YOU ARE HERE: LAT HomeCollectionsLaw

Convicted Landlord Sentenced : Must Pay $1,000 Relocation Fees, $1,700 in Fines

November 27, 1986|PATRICIA KLEIN | Times Staff Writer

A Glendale man who refused to pay $1,000 relocation fees to two tenants he evicted from a Tujunga apartment building has become the first landlord convicted under a city law requiring such payments, the city attorney's office said.

Arthur Segien, 75, was sentenced to pay the $1,000 to each of the evicted tenants, plus $1,700 in fines, or spend 32 days in jail.

Los Angeles Municipal Judge Ronald Coen also sentenced Segien to two years' probation and 180 days in jail but suspended that part of the sentence. The judge warned, however, that Segien could be jailed if he fails to pay $1,000 each to Jewel and Arthur Buhl and Sally Copson, tenants he evicted in February.

Appeal Planned

Segien, who served as his own attorney, regularly appears at Glendale City Council meetings to speak on issues or deliver patriotic recitations. His wife said that he would appeal the Nov. 18 sentence.

It took a jury 10 minutes to convict Segien of two counts of misdemeanor failure to pay relocation assistance, a court clerk said.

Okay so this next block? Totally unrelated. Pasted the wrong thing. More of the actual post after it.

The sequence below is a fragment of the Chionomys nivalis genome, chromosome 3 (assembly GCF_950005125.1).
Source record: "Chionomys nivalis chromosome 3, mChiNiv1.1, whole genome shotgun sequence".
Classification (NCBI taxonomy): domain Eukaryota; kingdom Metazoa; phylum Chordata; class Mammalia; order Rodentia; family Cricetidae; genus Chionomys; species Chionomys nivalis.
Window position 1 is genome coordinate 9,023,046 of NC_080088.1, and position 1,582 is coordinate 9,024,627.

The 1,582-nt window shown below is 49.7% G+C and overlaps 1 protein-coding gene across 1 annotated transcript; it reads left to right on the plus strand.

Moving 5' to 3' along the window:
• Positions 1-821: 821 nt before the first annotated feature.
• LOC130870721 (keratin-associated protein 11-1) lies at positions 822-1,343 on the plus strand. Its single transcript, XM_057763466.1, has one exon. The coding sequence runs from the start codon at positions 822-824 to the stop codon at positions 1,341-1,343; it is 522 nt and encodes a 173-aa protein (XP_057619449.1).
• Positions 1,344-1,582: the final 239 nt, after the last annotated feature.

It was the first prosecution under a new city law requiring landlords to pay up to $2,500 for relocation costs to tenants evicted for building rehabilitation, closure or conversion. The law, passed Feb. 10, also applies to landlords who evict tenants so that the landlords or their family members can move into the units, said Deputy City Atty. William C. Cullen, who prosecuted Segien.

Eviction Notices Sent

Segien served his tenants an eviction notice Feb. 1, asking them to vacate his property by March 1 because he intended to perform more than $10,000 worth of renovations that would take longer than 25 days, the conditions specified by city rent-control laws as necessary for eviction, Cullen said.

Segien contended that the law did not apply to him because it was passed nine days after he served the notices.

However, Cullen successfully argued in court that the City Council specified that the law should apply to all those who were tenants when it was passed.

Cullen said Segien was told he could avoid prosecution by paying the assistance fees but Segien replied that he would not pay unless ordered to by the U. S. Supreme Court.

"He told me to take him to court, so we did," said Cullen, who described the case as having ramifications for all of Los Angeles.

Segien could not be reached for comment.

Los Angeles Times Articles